True Grit — a remake of the 1969 classic — is somewhat uncharacteristic of the Coen Brothers in that it is a relatively straightforward work when compared to their traditional visual fare. The result of their efforts on True Grit is a well crafted traditional Western — sans the trademark nihilism present within their other films including No Country For Old Men. Some hardcore Coen fans might be disappointed by this, but the style and tone adopted for True Grit has certainly widened potential audience appeal.
The lead role of “Rooster” in the 1969 original was played by — of course — John Wayne, and this time around Jeff Bridges steps into Wayne’s lofty boots. Many critics contend that Bridges’ performance outshines that of Wayne’s, and that the current remake depicts a far more vivid story. The True Grit story takes place in the rugged West of the 1870’s, and it tells the tale of little Mattie Ross (played by Hailee Steinfeld) who convinces Rooster to track down her father’s killer. This quest leads Rooster — accompanied by a Texas Ranger (well played by Matt Damon) — deep into Indian Country.
The film’s cinematographer, Roger Deakins, creates dream-like landscapes within the finest Western traditions, and supporting cast including Josh Brolin and Barry Pepper add to the strong performances rendered by Bridges and Damon. Don’t worry, you won’t have to tolerate hearing Damon singing — as Glen Campbell did when playing this part in the 1969 original. HardyMag rates True Grit as a must see which is sure not to disappoint — whether or not you typically like Westerns.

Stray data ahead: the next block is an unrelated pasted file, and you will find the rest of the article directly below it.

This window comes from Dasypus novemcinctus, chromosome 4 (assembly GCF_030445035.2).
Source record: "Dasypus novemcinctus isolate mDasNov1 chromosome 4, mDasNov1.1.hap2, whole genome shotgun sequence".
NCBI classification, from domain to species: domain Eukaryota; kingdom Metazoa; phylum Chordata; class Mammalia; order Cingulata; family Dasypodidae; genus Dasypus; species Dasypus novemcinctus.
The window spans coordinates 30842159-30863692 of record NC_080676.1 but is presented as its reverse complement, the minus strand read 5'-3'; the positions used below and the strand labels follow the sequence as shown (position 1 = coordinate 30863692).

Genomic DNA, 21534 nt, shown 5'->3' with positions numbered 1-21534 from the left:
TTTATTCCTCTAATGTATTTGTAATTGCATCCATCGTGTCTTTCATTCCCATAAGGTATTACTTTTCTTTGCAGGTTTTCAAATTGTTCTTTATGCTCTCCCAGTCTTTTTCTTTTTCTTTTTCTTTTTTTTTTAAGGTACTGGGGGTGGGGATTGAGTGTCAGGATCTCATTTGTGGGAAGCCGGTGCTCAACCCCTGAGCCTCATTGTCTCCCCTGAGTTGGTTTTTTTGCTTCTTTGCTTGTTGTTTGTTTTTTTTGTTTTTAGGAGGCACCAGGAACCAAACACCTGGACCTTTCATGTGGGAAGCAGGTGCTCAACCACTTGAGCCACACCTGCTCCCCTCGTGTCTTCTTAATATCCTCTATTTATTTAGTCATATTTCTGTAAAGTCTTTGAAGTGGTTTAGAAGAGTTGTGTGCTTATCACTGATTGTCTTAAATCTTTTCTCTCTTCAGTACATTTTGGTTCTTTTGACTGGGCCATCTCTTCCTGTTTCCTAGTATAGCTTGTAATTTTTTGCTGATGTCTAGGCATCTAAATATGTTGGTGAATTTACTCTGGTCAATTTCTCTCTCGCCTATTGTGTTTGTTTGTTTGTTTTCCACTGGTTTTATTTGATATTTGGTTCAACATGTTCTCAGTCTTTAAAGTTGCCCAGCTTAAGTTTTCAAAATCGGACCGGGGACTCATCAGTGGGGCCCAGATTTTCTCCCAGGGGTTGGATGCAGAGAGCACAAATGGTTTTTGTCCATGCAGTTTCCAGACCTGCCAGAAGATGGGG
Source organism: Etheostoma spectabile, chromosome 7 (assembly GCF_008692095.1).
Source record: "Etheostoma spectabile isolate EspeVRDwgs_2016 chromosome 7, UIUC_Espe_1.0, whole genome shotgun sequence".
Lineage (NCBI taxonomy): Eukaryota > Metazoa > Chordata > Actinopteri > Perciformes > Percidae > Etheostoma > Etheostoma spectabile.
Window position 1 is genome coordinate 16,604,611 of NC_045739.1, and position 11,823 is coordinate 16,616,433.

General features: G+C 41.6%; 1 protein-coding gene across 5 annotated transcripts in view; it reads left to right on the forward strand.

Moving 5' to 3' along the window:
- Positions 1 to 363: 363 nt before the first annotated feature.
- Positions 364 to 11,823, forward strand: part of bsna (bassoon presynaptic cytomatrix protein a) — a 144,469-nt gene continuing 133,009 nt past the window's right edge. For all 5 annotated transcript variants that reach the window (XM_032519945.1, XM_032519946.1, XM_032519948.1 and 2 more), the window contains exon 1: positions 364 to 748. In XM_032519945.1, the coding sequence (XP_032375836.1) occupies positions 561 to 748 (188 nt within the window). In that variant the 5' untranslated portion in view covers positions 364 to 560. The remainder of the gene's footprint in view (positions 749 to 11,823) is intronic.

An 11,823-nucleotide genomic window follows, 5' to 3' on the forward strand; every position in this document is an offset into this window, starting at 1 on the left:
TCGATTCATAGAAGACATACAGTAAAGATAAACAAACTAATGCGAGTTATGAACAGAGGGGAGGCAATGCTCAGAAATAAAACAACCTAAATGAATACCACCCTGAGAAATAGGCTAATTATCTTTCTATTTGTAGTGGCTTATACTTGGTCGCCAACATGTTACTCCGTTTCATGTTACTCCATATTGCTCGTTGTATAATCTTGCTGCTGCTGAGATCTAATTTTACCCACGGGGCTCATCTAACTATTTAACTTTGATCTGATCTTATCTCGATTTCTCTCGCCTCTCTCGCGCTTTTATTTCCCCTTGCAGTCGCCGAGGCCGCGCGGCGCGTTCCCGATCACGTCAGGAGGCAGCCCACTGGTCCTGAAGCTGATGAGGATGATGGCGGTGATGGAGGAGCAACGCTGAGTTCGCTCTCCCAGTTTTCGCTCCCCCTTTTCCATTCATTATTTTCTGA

Many of you probably noticed that this movie involves ballet — and quickly dismissed it as a boring chick flick. This couldn’t be further from the truth. Black Swan is a jarring and surreal experience more akin to a horror film of the most disturbing variety. Opposite as you’d expect, you might emerge from the theater loving this film while your girl hated it. Black Swan entails a barrage of visualizations, themes and personalities which evoke reactions within the audience ranging from bewilderment to revulsion.
Some films are quickly forgotten, but you can be assured that imagery from Black Swan will still be swirling through your head long after you leave the theater. If you were under the mistaken impression that this is a good romantic data movie, think again. It depends upon the girl obviously, but the odds are high that Black Swan will tend more to freak her out as opposed to make her hot.
This is despite the fact that the movie is replete with sexuality — often of the most raw and lascivious sort. Consequently, Black Swan is probably not a good idea for a first date movie. If you’re looking for a wild ride and to see Natalie Portman in ways you never dreamed — then check out Black Swan this weekend. You won’t be disappointed.